It all started when legendary cartoonist, filmmaker, voice-over artist, director Walt Disney gave human-like life to a  mouse – Mickey Mouse, who has evolved in all these years since he was first born with Steamboat Willie in 1928. There was a new wave of films that came around, animated films, the characters of which were all hand-drawn initially and given life so they could walk, talk, dance, sing like human beings would do. Yes, these initial characters were sure the inspiration for so many films that were made after that at various other Animation Studios worldwide. DreamWorks is one such name. Having produced famous films such as the ones from the Shrek Universe, the Kung Fu Panda series, and the Madagascar series, the studio boasts of having churned out some very good work in the past.

The same unfortunately cannot be said for the latest offering from the studio, David Soren’s Turbo – a film about a snail who goes from being an underdog to a race car champion. While there are big names associated with the film, there is little it could do to weave a perfect storyboard, a feature that has become more frequent in the last few animated films that have hit theaters. An animated film lover who’s seen most films made in this genre, shall be able to see the glaring flaws in the storyboard of this otherwise cutesy film.

We’ve all seen and heard of underdogs becoming the next big thing. Loaded with inspirational messages like, "no dream too big, no dreamer too small", the film shall remind you of Po’s fight against Tai-Lung or Shrek’s fight for true love and if that is not all, then a lot of Lightning McQueen in the Cars series.

There is but more than enough doubt if Turbo, erstwhile named Theo, shall become a favorite animated character for the kids or the movie fanatics out there. He is extraordinary, yes, but it all boils down to how he was a regular garden snail before he got supercharged nitrous oxide that gave him the ability to race fast enough to be the champion at the Indy 500. What’s more, he defeats his role model to his own game on the race track, a character called as Guy Gagné. While the voice-overs etc. seemed quite in place, there was a lot amiss in the film apart from the usual mishaps with the high-potential storyboard. It’s been a while since we saw a perfect animated film, regardless of the time it released in. Also the fact that the famous theme from Rocky, Eye of the Tiger, plays in the background when Turbo races to the finish line.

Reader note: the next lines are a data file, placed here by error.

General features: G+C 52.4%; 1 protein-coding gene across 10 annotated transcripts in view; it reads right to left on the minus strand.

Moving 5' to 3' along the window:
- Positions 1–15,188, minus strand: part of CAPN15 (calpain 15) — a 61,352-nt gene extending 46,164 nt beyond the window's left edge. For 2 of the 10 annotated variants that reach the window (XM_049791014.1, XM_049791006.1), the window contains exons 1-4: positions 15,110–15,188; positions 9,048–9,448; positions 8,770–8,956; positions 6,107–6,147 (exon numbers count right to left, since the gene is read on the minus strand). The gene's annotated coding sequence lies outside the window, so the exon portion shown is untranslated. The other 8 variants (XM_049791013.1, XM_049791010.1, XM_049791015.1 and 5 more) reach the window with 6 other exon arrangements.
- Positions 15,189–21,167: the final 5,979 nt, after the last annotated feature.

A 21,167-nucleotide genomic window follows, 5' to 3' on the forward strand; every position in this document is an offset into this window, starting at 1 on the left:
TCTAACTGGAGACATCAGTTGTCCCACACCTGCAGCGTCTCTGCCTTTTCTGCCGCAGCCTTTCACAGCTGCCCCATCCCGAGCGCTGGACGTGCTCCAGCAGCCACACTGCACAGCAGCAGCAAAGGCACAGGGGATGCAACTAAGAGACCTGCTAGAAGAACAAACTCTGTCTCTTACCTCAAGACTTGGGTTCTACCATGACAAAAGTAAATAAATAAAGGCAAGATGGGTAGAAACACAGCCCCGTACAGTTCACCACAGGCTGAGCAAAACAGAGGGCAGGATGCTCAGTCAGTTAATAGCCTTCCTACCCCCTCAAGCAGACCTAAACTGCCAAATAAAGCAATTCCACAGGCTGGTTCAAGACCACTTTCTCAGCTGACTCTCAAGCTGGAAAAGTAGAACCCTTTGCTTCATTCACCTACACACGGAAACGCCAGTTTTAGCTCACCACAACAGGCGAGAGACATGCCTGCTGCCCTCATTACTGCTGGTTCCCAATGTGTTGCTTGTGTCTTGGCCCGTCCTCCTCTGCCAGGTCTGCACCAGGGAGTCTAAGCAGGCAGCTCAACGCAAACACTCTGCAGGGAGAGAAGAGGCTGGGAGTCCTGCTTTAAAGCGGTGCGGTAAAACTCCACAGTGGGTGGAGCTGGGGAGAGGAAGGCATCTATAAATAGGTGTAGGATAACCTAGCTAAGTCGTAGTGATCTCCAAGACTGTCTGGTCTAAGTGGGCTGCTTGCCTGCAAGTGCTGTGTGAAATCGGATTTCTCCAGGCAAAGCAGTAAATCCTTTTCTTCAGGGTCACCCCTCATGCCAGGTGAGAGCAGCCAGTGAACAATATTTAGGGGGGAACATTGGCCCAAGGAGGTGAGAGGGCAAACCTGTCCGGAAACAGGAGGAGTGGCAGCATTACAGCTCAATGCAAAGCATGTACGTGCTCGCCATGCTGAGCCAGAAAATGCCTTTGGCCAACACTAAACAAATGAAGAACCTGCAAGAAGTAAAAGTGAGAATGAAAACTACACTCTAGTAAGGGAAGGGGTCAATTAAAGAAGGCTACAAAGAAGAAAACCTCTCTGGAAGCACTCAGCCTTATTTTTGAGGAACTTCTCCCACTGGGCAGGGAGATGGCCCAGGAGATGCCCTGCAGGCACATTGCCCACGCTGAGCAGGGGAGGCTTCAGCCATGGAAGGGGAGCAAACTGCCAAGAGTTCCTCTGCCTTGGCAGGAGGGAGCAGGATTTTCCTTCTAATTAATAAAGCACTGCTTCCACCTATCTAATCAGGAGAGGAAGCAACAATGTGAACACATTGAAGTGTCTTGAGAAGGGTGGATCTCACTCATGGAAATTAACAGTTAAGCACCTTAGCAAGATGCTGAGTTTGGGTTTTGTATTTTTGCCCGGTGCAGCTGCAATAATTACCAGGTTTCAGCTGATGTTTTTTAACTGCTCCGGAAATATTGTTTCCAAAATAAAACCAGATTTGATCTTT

With the teaser of DreamWorks’ next, How To Train Your Dragon 2 that came a few days back, already creating hype due to the adorable Toothless and Hiccup, there is still hope for a animated film aficionado. There are always so many films to watch, a re-run is something that everyone must hope for while making a film, Turbo sadly has a lesser probability of making it to the list DVD collectibles. It nonetheless guarantees a film outing for a 4-5 year-old kid.

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